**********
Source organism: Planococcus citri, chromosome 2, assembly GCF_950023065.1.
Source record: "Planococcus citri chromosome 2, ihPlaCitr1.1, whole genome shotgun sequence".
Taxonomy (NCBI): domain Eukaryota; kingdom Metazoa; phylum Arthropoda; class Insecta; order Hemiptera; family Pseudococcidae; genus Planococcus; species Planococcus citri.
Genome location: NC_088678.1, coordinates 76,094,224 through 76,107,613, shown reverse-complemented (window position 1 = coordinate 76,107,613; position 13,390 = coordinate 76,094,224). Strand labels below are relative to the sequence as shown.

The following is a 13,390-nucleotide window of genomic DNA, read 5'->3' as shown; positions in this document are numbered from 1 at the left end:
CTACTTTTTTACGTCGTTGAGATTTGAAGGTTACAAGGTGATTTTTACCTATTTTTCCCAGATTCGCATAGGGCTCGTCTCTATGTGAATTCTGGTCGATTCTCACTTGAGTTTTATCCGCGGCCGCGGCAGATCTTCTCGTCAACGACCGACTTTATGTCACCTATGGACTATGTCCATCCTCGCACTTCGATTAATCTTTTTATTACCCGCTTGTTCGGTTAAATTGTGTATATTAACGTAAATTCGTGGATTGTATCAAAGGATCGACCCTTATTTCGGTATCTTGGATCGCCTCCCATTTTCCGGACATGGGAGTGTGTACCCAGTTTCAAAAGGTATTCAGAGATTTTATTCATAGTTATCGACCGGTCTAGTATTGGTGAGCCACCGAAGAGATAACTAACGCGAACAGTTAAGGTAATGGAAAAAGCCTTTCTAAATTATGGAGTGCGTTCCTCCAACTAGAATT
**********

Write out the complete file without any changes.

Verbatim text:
Source organism: Planococcus citri, chromosome 2, assembly GCF_950023065.1.
Source record: "Planococcus citri chromosome 2, ihPlaCitr1.1, whole genome shotgun sequence".
Taxonomy (NCBI): domain Eukaryota; kingdom Metazoa; phylum Arthropoda; class Insecta; order Hemiptera; family Pseudococcidae; genus Planococcus; species Planococcus citri.
Genome location: NC_088678.1, coordinates 76,094,224 through 76,107,613, shown reverse-complemented (window position 1 = coordinate 76,107,613; position 13,390 = coordinate 76,094,224). Strand labels below are relative to the sequence as shown.

The following is a 13,390-nucleotide window of genomic DNA, read 5'->3' as shown; positions in this document are numbered from 1 at the left end:
CTACTTTTTTACGTCGTTGAGATTTGAAGGTTACAAGGTGATTTTTACCTATTTTTCCCAGATTCGCATAGGGCTCGTCTCTATGTGAATTCTGGTCGATTCTCACTTGAGTTTTATCCGCGGCCGCGGCAGATCTTCTCGTCAACGACCGACTTTATGTCACCTATGGACTATGTCCATCCTCGCACTTCGATTAATCTTTTTATTACCCGCTTGTTCGGTTAAATTGTGTATATTAACGTAAATTCGTGGATTGTATCAAAGGATCGACCCTTATTTCGGTATCTTGGATCGCCTCCCATTTTCCGGACATGGGAGTGTGTACCCAGTTTCAAAAGGTATTCAGAGATTTTATTCATAGTTATCGACCGGTCTAGTATTGGTGAGCCACCGAAGAGATAACTAACGCGAACAGTTAAGGTAATGGAAAAAGCCTTTCTAAATTATGGAGTGCGTTCCTCCAACTAGAATT